Unidentified Analyst

Can you detail your margin targets on a couple year basis and walk through the drivers of how you get from here to there please?

Jim Heppelmann

Yeah. So we've been increasing and planning to continue to increase our margins by about 2 percentage points a year. So if I go back to 2009, we had 13% margins. In 2010, there were 15 and changed 2011, they were 17% and changed, this year will be 19% to 20% sort of in that ballpark and then, we'd expect to keep going more or less at that pace.

So, yeah, what are the big changes, there's a couple of very dramatic things. First of all, at the gross margin level, we are both managing down the mix of services and managing up the margin of the services. So this -- right this will account for about half of the margin improvement, because we've had a services business in recent years that was growing fast with 5% margins. So, we've cut the growth rate in half and doubled the margins just compared to last year basically. So just in the single year, we've done that that's for our overall growth but it hasn't hurt our margins at all.

We're doing that both by well -- the first most important thing we're doing there is recruiting partner network. PTC historically has been doing about 80% of the services that are done around our products and we'd like to get that in the next few years to maybe a 50-50 mix in longer-term – PTC doing a minority of the services.

The services need to be done and it takes a while to build up a partner network, we're talking hundreds of, millions of dollars worth of business here. So it takes a while to build that up but that's definitely a strategic goal that will help our margins lot.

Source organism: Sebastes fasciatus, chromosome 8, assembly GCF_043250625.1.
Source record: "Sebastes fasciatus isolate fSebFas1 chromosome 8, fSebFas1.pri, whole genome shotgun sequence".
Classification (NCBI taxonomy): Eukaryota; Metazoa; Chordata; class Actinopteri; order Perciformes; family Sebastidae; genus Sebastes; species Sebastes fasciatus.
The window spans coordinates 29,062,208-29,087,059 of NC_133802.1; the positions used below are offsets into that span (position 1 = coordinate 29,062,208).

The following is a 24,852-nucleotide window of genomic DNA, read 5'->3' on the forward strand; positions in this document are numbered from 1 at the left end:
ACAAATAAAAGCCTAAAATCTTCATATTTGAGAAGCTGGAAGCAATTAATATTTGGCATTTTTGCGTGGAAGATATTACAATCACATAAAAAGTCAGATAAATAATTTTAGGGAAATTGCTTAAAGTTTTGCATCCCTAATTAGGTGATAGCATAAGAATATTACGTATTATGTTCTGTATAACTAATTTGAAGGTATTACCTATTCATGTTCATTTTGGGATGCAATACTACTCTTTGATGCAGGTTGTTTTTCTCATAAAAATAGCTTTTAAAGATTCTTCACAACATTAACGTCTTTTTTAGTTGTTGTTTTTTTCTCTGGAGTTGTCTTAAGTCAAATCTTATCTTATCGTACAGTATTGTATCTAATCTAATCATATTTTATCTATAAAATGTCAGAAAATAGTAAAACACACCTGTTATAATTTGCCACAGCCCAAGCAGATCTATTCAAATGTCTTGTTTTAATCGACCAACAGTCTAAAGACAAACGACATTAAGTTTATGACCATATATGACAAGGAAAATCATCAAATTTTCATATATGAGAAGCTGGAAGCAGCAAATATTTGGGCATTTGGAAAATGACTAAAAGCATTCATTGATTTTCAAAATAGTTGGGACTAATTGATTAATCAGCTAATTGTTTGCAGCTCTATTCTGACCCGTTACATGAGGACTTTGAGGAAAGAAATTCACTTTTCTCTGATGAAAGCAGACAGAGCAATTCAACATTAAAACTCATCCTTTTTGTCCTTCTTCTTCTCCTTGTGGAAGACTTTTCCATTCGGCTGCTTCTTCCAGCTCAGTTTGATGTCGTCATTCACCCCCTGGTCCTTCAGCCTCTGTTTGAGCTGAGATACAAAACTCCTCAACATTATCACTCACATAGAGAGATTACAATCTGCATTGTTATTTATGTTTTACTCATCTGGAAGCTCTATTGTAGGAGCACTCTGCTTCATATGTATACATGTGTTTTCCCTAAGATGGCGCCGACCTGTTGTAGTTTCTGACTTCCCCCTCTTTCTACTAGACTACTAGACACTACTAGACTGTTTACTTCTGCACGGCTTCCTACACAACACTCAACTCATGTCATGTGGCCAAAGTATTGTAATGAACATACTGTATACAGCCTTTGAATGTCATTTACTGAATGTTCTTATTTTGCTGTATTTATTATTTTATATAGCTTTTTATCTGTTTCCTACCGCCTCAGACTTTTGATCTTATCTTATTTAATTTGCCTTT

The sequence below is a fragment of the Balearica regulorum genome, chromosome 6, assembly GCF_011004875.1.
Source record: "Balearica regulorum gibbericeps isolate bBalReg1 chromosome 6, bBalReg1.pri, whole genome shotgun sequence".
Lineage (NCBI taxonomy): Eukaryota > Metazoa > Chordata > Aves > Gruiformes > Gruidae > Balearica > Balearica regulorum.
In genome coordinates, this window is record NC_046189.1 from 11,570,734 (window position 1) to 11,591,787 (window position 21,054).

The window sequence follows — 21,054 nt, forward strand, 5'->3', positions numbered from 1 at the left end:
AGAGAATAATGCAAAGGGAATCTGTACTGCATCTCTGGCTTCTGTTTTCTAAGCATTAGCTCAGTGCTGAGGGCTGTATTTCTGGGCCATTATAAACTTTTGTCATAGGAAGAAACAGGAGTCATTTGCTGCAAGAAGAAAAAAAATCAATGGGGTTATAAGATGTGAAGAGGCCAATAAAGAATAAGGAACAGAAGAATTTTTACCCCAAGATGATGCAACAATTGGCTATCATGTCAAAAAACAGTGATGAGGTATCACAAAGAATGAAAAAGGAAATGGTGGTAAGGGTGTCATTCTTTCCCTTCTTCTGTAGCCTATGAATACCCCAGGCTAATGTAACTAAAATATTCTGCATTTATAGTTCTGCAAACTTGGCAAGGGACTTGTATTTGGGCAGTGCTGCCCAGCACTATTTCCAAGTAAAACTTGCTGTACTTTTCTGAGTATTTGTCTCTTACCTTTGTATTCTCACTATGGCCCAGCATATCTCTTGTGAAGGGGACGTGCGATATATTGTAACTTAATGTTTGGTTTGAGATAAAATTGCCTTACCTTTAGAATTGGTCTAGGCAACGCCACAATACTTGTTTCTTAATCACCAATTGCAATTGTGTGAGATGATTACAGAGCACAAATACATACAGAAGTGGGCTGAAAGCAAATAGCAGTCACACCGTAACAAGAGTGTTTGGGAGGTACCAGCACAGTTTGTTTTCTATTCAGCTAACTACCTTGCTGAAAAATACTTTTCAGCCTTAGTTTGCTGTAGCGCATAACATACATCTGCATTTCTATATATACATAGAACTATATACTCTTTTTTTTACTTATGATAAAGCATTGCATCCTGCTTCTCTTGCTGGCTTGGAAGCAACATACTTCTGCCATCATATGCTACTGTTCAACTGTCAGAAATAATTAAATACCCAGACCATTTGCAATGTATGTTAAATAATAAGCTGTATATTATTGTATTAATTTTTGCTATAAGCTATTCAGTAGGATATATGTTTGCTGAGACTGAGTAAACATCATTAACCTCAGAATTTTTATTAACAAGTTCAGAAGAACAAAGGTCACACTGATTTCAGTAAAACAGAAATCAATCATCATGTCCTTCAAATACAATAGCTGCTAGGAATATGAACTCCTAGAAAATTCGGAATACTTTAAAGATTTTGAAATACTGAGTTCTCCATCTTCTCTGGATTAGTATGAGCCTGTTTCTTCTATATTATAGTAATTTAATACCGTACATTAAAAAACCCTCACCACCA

A couple of other things we've managed down R&D spend from 19% to 20% of revenue down to 16% to 17%. We think that's a stable amount, we've worked a lot on managing down our cost of sales and marketing which has been relatively high sort of 30%ish and we're planning to manage that down to 26%, 27%, let's say 26% range. So those are some of the biggest things we're doing, with the services piece contributing the fastest most dramatic change in our operating margins.

Sterling Auty – JP Morgan

A question here in the back.

Jim Heppelmann

Can I go back to the previous question, because I do think, I missed a part of your question which was how could we manage down the volatility even more so. And I think a couple of things we need to move to a model where we guide without binary transactions in the guidance.